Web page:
Liberty and Moral Economy

My friend Sam wrote:

I was listening to the Revolutions podcast, where they discussed the Flour War in depth. In case you’re unfamiliar, this Wikipedia article talks about it. This is a clear example of the kind of growing pains that could be expected if a totally unregulated economy ever became a reality. The article has an obvious pro socialist or big government slant, which is unfortunate, but the events are what’s important. The free market was never given time to find its legs as people starved now. Hungry people tend to riot. To me, this is just an example of how mobs react when a change that will probably benefit them long term hurts them short term.

I guess my frustration is that many Libertarians and free market people push the idea that if government just got out of the way, business would create a utopia. It is my nature to find that this can go wrong. Any major change in how business is done will destabilize some part of the market. Those negatively effected, no matter how briefly, will demand a return to the way things were.


Hey Sam,

That’s a valid concern, but I’ve yet to encounter a libertarian who is working toward a utopia. In my experience, libertarians are more pragmatic. Of course, in saying this, I want to take care not to push libertarianism as the utopia of ideas in itself. The liberty movement could just as easily be corrupted if it becomes too much of a movement or tag and forgets to actually pursue liberty. But in general, libertarians base their economic ideas on a couple of definitions and their broader meanings.

Capitalism is defined as “an economic and political system in which a country’s trade and industry are controlled by private owners for profit, rather than by the state.” But a better understanding is that capitalism answers the question, “How and why do humans labor?” The answer is, “Individually and for some profit to themselves.”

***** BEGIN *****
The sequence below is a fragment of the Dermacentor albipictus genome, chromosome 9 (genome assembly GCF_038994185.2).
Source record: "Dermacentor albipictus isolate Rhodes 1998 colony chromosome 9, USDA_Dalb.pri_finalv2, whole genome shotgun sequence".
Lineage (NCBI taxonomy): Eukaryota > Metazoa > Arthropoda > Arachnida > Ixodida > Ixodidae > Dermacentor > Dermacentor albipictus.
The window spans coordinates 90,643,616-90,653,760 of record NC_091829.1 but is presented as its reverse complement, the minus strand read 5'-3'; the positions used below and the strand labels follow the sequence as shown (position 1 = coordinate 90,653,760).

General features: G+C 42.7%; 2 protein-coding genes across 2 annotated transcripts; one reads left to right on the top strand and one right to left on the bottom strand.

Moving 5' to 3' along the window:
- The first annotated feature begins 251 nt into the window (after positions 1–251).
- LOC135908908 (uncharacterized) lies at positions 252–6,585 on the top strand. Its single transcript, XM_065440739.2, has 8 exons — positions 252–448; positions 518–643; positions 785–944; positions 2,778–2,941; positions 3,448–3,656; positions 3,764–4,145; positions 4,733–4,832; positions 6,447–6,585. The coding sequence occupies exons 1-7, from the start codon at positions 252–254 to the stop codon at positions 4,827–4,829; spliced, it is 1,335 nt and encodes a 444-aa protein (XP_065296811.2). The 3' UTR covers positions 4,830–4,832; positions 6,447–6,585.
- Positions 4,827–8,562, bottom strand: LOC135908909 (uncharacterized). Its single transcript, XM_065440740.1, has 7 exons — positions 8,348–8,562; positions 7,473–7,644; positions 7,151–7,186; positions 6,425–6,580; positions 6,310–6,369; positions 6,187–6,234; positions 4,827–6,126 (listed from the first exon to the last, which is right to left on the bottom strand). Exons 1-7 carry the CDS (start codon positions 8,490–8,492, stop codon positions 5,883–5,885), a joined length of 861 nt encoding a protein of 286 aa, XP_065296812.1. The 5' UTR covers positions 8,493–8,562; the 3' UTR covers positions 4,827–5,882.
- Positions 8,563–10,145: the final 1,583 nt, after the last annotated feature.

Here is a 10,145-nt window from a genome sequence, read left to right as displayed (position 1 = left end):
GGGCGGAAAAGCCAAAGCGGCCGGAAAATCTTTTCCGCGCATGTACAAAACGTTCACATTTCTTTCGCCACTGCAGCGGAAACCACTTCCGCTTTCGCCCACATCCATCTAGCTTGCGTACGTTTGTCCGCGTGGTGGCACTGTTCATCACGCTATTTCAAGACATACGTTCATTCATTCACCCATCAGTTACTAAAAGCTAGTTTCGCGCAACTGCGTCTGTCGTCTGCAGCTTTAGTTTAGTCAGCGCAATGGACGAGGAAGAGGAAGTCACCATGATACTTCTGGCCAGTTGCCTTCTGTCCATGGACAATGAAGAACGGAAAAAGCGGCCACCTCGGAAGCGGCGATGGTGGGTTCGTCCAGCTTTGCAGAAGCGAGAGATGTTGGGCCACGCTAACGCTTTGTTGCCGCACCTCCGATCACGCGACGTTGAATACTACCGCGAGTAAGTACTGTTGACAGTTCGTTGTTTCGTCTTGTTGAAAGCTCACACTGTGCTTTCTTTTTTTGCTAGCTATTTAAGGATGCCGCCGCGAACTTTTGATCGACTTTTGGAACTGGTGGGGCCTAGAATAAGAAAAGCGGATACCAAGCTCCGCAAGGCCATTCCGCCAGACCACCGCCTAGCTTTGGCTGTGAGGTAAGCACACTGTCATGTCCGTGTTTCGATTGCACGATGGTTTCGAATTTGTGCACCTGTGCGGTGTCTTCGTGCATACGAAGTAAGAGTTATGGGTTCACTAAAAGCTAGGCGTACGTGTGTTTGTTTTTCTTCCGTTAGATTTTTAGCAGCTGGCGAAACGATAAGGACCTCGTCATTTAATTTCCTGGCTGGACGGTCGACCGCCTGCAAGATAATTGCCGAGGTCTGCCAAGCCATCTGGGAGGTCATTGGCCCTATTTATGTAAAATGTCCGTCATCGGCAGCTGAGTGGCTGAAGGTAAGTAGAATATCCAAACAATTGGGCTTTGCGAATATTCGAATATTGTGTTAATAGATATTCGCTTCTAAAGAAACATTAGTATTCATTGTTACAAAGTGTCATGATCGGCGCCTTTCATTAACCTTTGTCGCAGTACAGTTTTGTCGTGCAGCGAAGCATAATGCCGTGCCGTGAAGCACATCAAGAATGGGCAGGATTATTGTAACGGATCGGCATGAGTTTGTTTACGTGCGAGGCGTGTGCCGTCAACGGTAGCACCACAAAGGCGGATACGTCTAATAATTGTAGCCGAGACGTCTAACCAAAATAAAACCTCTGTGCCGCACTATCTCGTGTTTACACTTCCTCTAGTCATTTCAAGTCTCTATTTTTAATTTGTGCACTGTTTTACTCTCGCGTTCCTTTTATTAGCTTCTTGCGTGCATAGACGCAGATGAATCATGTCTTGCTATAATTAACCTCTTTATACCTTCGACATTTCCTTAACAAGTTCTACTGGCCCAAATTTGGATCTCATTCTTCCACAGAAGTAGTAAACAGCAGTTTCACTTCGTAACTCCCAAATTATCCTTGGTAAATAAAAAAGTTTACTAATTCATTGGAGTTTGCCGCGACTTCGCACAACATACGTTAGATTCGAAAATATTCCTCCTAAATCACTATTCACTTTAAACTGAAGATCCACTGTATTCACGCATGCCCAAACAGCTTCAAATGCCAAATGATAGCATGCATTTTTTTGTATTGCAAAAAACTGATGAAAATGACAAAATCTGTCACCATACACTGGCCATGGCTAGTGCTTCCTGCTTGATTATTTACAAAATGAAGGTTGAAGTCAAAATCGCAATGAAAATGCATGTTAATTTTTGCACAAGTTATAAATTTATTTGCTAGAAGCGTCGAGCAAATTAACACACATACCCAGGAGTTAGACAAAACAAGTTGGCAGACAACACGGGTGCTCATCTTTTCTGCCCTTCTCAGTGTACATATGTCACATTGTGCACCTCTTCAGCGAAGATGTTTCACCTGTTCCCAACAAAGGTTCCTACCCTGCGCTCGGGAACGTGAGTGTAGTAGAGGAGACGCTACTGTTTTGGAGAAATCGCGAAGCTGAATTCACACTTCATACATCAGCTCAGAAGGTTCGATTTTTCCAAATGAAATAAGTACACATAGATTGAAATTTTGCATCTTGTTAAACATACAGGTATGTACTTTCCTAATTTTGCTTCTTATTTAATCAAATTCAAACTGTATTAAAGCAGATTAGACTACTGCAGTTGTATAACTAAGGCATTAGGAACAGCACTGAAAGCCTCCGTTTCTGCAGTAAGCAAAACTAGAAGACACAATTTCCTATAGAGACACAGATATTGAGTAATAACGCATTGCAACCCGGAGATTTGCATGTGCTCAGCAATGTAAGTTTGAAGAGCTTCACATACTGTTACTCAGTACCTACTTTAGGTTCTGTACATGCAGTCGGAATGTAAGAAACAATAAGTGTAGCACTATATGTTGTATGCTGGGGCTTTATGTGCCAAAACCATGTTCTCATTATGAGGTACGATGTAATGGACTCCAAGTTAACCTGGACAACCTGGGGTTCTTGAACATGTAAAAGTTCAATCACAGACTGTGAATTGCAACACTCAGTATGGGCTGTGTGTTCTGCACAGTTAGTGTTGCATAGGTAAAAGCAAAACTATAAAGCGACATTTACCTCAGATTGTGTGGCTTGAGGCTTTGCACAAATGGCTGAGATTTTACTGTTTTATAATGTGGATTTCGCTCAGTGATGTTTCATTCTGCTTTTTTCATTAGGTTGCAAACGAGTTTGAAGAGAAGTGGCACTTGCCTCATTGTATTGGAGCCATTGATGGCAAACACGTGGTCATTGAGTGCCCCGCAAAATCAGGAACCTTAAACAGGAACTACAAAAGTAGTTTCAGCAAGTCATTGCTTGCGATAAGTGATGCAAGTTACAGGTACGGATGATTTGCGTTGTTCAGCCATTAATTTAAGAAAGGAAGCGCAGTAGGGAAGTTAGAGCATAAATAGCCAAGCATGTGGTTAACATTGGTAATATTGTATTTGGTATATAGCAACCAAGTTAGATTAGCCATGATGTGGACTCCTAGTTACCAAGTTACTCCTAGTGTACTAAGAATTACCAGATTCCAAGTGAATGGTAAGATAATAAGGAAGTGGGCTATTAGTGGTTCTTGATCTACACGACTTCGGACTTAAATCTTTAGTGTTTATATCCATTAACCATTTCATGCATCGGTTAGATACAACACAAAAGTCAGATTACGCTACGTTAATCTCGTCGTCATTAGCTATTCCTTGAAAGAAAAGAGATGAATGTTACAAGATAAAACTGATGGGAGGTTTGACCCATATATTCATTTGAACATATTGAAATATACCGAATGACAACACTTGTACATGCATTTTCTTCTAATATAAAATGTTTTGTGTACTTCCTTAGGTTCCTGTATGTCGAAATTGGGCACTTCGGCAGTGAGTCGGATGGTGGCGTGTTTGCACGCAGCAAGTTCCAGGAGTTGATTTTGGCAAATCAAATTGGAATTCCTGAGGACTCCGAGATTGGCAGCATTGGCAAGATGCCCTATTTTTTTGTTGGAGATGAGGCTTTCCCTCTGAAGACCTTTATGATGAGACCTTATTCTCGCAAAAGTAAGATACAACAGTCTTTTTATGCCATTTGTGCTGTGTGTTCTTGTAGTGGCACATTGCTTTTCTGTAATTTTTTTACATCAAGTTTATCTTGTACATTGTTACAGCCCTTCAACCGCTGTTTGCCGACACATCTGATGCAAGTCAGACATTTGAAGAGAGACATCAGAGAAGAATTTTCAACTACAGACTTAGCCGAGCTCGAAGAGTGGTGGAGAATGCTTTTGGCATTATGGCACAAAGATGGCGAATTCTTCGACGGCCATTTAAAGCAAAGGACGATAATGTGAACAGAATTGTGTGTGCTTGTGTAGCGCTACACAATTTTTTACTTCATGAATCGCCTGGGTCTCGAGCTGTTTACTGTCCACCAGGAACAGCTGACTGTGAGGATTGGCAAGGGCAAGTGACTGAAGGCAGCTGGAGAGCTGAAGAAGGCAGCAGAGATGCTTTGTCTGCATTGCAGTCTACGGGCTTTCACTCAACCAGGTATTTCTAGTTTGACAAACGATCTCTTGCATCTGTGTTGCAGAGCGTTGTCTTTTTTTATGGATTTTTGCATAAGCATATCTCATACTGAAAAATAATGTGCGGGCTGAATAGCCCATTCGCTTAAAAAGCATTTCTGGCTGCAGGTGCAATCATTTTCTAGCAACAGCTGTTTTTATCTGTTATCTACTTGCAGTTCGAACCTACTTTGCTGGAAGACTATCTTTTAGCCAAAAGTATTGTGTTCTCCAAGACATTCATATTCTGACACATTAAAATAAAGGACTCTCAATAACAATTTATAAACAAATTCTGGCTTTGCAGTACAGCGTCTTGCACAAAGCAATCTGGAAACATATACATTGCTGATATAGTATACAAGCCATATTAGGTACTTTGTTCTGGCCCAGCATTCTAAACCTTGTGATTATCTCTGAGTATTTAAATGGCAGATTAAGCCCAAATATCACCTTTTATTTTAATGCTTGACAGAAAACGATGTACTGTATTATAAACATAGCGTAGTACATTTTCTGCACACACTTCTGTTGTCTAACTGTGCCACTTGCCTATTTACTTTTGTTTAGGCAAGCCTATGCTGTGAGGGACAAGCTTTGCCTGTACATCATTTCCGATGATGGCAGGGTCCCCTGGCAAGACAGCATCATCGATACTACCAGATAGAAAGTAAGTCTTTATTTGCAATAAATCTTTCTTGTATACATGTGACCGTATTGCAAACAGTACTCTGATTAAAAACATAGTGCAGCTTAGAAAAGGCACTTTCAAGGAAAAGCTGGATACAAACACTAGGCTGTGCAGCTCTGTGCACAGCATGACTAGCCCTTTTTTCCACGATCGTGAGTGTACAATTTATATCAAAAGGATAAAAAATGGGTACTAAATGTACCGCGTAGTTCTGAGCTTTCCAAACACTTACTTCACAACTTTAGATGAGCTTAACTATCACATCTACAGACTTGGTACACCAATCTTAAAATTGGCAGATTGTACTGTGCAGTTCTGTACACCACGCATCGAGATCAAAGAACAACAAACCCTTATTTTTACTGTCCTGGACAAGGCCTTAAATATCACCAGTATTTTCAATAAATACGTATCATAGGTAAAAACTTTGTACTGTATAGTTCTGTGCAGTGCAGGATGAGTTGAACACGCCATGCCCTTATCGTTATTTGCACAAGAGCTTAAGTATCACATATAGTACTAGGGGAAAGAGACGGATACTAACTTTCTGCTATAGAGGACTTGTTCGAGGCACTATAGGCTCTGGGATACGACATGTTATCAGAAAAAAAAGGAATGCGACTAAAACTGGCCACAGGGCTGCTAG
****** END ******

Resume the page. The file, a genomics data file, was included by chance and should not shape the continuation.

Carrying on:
Likewise, the free market is defined as “an economic system in which prices are determined by unrestricted competition between privately owned businesses.” But a better understanding is that the free market answers the question, “How and why do humans relate?” The answer is, “Individually and freely with constant competition.”

To understand these points is neither good nor bad. They are simply observations on reality. It’s like observing gravity. We can try to speculate on whether or not gravity is good, but when we drop that notion and focus on the simple fact that gravity is, we can then work with it. But in working with gravity, we’re faced with some inevitable and unbreakable limitations. When people say that we’ve “defied gravity,” they really just mean that we’ve understood it well enough to harness it.

That’s how I would describe the libertarian outlook. Promoting the free market or capitalism is not really about promoting a system (certainly not a utopia), but recognizing that humans will do what humans will do. It’s understanding that attempted restrictions on natural rights will simply force human nature to react in other ways. Tariffs create an unnatural bubble in the domestic market that leads to stagnation in innovation and unnatural price inflation. Taxes or outlawing specific products/services cause black markets for truly desired products (which are really the only ones that people try to outlaw or tax). In my experience, libertarians tend to understand human nature and so want to harness it and let it do what it does best. They tend to understand that you can’t remove all obstacles or suffering, so you’re stuck with choosing the best outcome overall.

But in order to decide what’s best, we have to determine what we mean by “best.” This is why I believe so strongly that socio-economic issues hinge on the nature of morality. Whether morality is objective and how we can come to know that which is objectively moral are two matters of utmost importance. I believe that the Declaration of Independence rings so true to so many after all these years because it was written by a group of Christians and deists who at least could agree on basic objective truths about natural rights. “We hold these truths to be self-evident, that all men are created equal, that they are endowed by their Creator with certain unalienable Rights, that among these are Life, Liberty and the pursuit of Happiness.” And I think Alexis de Tocqueville hit the nail on the head when he said in Democracy in America, “Liberty cannot be established without morality, nor morality without faith.”